“We were encouraged by the level of participation during the first meeting of the IP Council,” Murdock told Bitcoin Magazine. “It bodes well for the future outcomes from this important effort and we look forward to working with the broad range of participants from across the industry.”
Kaufman told the meeting that the risk of patent trolls disrupting innovation in the blockchain space is of primary concern and outlined some of the possible tools that could be used to manage this risk.
“The inaugural meeting of the BIPC on March 30, 2017, was largely introductory and informational,” Kaufman said after the meeting. “Participants indicated specific concerns regarding intellectual property (such as patent troll risk, and the need for interoperability) and the co-chairs outlined some of the tools that could be used by the players to manage this risk.”
He added that participants expressed a particular interest in establishing a repository of patent information specifically for the blockchain ecosystem.
“Developing an industry-led defensive patent strategy is paramount to help protect innovation and drive wide adoption of blockchain-enabled technologies,” Amber D. Scott, CEO of Outlier Canada, who works with companies on Anti-Money Laundering (AML) and compliance strategies, told Bitcoin Magazine.
“This has the potential to be a truly beautiful initiative, in particular where it can support innovation and collaboration. In so many cases, a refusal to license technology or a willingness to do so only at exorbitant rates has stifled innovation.
“While a collaborative and open-source mindset existed before Bitcoin, that was the point where many of these discussions became poignant and mainstream (or at least mainstream for techies). There is a real paradigm shift and it’s exciting to see a group coming together to support progress. We all benefit when we can focus on innovating rather than getting bogged down in petty squabbles.”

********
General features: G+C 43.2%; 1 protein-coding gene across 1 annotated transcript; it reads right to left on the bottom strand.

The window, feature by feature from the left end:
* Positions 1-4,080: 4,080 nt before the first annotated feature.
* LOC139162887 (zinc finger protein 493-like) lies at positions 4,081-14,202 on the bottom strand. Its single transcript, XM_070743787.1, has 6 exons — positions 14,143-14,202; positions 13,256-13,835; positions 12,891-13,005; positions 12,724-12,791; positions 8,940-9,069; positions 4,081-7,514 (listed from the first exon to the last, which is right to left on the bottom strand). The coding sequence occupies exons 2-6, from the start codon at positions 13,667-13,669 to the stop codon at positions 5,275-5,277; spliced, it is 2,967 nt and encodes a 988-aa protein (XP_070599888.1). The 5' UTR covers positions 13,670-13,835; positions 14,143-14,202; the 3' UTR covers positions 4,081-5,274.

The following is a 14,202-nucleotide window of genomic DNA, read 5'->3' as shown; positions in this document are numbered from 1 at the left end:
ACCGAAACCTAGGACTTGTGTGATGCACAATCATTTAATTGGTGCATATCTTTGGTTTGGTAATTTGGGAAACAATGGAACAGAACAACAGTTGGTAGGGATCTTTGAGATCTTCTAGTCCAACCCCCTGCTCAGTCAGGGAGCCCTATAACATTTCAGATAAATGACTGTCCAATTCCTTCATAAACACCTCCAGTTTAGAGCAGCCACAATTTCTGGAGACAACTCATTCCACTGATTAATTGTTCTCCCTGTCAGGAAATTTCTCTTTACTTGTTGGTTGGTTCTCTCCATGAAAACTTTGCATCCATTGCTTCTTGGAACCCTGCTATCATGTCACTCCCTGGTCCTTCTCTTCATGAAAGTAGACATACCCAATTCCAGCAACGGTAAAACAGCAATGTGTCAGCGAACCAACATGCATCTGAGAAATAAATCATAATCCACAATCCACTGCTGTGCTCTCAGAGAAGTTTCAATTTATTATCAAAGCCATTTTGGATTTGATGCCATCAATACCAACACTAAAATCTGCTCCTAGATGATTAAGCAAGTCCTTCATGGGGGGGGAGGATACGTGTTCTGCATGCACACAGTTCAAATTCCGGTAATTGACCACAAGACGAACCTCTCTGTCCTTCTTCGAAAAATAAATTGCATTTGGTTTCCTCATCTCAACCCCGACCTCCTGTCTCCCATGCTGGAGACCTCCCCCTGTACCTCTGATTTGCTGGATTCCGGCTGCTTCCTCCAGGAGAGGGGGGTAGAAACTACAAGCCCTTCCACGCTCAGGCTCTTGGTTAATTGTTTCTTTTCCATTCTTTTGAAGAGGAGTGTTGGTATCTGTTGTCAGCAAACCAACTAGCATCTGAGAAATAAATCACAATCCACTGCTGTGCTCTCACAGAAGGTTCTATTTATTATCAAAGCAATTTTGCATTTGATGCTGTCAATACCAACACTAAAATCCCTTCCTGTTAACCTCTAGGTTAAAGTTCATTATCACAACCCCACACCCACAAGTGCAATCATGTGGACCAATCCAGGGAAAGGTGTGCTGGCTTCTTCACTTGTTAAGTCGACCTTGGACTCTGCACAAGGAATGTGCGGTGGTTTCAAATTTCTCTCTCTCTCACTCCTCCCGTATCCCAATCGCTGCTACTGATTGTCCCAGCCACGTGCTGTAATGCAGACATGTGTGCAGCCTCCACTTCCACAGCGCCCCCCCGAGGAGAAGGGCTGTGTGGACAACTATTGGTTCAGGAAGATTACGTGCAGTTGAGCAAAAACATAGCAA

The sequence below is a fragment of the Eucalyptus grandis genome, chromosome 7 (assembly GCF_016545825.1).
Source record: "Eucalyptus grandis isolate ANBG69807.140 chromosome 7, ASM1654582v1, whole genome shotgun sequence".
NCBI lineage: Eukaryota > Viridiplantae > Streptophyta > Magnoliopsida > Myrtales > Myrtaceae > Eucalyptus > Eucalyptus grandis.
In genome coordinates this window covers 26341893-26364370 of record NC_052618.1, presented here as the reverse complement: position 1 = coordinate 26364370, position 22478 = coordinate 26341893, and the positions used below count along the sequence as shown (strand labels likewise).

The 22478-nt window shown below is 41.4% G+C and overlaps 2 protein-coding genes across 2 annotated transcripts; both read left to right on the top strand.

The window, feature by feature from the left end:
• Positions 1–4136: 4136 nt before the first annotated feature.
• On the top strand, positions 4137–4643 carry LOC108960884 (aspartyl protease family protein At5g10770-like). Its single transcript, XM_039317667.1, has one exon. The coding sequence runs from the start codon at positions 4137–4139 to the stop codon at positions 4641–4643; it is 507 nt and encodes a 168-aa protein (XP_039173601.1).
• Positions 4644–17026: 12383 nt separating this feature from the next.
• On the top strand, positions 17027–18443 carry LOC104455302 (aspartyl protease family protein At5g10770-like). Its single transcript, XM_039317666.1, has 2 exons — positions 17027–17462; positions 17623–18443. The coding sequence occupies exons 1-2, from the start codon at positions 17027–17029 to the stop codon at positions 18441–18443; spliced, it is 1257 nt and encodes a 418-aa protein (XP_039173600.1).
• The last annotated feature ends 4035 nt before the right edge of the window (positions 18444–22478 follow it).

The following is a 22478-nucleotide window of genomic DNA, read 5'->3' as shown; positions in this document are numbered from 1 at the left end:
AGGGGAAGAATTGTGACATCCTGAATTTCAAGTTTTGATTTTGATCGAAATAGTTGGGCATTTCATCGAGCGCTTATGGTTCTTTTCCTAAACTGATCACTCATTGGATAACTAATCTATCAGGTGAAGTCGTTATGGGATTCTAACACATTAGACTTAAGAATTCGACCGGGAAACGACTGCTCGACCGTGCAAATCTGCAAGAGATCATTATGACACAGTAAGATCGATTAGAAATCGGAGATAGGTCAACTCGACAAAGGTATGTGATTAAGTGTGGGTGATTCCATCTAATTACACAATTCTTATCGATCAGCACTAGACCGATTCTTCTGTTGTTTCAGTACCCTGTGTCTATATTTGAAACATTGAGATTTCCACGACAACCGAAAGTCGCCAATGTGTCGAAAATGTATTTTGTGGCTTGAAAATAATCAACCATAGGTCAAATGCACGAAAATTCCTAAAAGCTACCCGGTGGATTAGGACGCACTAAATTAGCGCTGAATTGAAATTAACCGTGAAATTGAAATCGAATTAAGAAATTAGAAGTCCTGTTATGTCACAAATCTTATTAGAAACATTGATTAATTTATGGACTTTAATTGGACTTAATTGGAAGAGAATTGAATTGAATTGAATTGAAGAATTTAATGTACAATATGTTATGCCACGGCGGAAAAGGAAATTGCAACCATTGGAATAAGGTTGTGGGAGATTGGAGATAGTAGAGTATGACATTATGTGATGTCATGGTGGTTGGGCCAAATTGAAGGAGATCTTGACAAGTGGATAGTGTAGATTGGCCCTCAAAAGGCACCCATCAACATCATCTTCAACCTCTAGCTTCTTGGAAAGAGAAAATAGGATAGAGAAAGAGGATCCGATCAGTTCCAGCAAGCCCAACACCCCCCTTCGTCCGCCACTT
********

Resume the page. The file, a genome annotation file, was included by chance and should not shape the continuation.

Joseph Weinberg, CEO of Paycase Financial and a blockchain advisor with the Ontario Securities Commission, also welcomes this initiative in light of the increasing questions about who owns blockchain applications.
“I think it’s important for the Chamber to bring together global regulators for more cross-jurisdictional alignment,” said Weinberg. “We have a great set of models people orchestrated in Canada, yet we cannot alone bring that to the doorsteps of other countries — that is what the Chamber is equipped to do, and is doing a fantastic job of: bringing global alignment to regulators so fluid interaction, production education as well as greater transparency [can happen] between industry and regulatory bodies.”
Boring said that the kickoff meeting “was met with enthusiastic support from more than 70 companies in participation. It’s clear that the formation of a dedicated initiative focused on mitigating IP issues while promoting technical innovation was long overdue.”
The BIPC will meet monthly and will establish smaller working groups for various issues that are of primary interest to the participants.
The BIPC’s executive committee includes Chain, Digital Asset, IBM, Microsoft, CoinDesk, Blockstream, Bloq, Civic, Cognizant, Deloitte, Digital Currency Group, Ernst & Young, Gem, Medici Ventures, T0.com, TMX and Wipfli.
The Chamber of Digital Commerce is a Washington, D.C.-based international trade association representing and promoting digital currencies and blockchain businesses to governments, regulatory agencies and other industries. In addition to the Blockchain Intellectual Property Council, the Chamber has created the Smart Contracts Alliance, the Blockchain Alliance, and the Global Blockchain Forum among other industry initiatives.